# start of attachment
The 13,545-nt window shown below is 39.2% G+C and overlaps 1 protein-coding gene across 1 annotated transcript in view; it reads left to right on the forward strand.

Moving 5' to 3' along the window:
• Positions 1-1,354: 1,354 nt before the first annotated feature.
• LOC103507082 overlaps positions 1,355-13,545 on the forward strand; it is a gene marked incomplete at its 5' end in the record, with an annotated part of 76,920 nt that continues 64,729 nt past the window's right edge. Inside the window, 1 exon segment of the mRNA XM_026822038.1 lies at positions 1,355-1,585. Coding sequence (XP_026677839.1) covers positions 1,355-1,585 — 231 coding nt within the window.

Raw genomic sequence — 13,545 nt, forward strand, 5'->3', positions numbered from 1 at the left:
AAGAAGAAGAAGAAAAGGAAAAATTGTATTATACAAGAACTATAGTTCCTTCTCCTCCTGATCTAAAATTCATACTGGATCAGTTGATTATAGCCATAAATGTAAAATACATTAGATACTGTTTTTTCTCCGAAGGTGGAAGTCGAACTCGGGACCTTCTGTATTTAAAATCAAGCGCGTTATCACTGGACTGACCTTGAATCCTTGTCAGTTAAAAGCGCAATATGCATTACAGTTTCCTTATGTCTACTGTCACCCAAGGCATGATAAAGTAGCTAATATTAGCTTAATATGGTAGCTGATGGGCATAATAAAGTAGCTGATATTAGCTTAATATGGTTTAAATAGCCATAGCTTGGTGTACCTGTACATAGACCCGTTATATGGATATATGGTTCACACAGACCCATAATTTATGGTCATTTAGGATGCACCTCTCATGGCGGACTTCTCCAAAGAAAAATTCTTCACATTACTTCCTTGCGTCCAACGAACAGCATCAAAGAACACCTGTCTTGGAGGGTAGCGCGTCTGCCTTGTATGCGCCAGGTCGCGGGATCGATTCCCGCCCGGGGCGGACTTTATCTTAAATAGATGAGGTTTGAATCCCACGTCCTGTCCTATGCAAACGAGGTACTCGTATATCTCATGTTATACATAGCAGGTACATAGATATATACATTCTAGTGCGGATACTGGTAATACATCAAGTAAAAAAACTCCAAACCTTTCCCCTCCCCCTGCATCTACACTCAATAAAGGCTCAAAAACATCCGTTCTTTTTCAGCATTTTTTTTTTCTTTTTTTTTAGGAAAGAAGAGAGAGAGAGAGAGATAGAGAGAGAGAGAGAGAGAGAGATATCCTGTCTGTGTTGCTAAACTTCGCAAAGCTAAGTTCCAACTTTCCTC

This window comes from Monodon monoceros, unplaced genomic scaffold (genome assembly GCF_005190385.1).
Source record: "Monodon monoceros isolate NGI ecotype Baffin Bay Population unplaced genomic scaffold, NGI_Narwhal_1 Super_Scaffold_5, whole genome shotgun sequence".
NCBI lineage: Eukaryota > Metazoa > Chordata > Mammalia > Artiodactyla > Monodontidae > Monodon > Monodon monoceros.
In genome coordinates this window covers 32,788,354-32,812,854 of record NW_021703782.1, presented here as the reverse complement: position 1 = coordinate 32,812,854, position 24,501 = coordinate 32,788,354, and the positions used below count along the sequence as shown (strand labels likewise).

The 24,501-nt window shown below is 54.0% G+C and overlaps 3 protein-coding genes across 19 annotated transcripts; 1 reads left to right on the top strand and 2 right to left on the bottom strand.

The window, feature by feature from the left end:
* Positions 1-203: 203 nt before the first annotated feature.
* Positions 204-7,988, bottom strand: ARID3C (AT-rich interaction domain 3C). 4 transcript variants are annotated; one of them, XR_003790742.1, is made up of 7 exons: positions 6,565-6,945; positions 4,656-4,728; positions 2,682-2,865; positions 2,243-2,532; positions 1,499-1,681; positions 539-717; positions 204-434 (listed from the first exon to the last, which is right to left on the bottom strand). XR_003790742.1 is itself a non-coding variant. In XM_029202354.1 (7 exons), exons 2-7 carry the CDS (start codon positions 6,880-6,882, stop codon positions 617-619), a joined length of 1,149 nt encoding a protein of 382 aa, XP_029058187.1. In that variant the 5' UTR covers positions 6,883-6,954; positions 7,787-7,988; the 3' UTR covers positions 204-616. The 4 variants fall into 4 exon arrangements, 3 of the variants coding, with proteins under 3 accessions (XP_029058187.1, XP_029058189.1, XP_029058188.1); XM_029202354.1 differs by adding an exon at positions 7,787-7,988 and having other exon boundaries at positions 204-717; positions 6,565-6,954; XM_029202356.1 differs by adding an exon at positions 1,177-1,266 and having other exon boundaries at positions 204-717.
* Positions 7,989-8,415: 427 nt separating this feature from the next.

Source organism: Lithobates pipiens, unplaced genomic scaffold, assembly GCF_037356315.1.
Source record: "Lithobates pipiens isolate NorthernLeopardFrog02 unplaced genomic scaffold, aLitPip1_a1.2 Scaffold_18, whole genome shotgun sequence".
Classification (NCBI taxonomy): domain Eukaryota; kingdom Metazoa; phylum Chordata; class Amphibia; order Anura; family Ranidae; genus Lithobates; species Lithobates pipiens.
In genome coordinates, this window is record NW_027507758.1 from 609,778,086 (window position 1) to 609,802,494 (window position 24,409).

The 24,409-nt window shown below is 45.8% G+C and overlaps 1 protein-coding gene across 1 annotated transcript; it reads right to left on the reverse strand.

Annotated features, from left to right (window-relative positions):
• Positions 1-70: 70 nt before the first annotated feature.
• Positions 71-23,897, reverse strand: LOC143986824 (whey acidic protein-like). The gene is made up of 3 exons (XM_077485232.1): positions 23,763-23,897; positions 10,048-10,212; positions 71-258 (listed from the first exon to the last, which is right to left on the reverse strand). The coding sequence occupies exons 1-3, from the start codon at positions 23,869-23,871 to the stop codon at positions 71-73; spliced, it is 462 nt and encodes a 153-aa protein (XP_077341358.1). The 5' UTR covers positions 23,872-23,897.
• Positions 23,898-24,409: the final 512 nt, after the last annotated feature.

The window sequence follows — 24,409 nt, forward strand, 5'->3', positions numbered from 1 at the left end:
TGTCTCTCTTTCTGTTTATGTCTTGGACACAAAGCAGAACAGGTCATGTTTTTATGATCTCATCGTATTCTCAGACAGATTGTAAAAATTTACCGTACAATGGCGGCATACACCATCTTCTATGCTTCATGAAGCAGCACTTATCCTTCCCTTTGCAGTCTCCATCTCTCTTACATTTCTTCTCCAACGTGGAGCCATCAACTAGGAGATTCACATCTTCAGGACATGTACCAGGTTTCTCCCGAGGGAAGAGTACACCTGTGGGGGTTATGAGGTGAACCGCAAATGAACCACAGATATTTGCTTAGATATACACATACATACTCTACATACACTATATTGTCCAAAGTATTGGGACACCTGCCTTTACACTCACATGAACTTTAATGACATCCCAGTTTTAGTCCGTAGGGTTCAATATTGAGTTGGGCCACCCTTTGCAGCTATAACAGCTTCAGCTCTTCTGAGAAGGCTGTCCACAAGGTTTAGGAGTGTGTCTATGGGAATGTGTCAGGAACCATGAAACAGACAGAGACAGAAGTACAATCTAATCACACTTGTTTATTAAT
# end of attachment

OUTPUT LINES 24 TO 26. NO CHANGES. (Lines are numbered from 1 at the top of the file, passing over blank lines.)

• Positions 23,898-24,409: the final 512 nt, after the last annotated feature.

The window sequence follows — 24,409 nt, forward strand, 5'->3', positions numbered from 1 at the left end:
TGTCTCTCTTTCTGTTTATGTCTTGGACACAAAGCAGAACAGGTCATGTTTTTATGATCTCATCGTATTCTCAGACAGATTGTAAAAATTTACCGTACAATGGCGGCATACACCATCTTCTATGCTTCATGAAGCAGCACTTATCCTTCCCTTTGCAGTCTCCATCTCTCTTACATTTCTTCTCCAACGTGGAGCCATCAACTAGGAGATTCACATCTTCAGGACATGTACCAGGTTTCTCCCGAGGGAAGAGTACACCTGTGGGGGTTATGAGGTGAACCGCAAATGAACCACAGATATTTGCTTAGATATACACATACATACTCTACATACACTATATTGTCCAAAGTATTGGGACACCTGCCTTTACACTCACATGAACTTTAATGACATCCCAGTTTTAGTCCGTAGGGTTCAATATTGAGTTGGGCCACCCTTTGCAGCTATAACAGCTTCAGCTCTTCTGAGAAGGCTGTCCACAAGGTTTAGGAGTGTGTCTATGGGAATGTGTCAGGAACCATGAAACAGACAGAGACAGAAGTACAATCTAATCACACTTGTTTATTAAT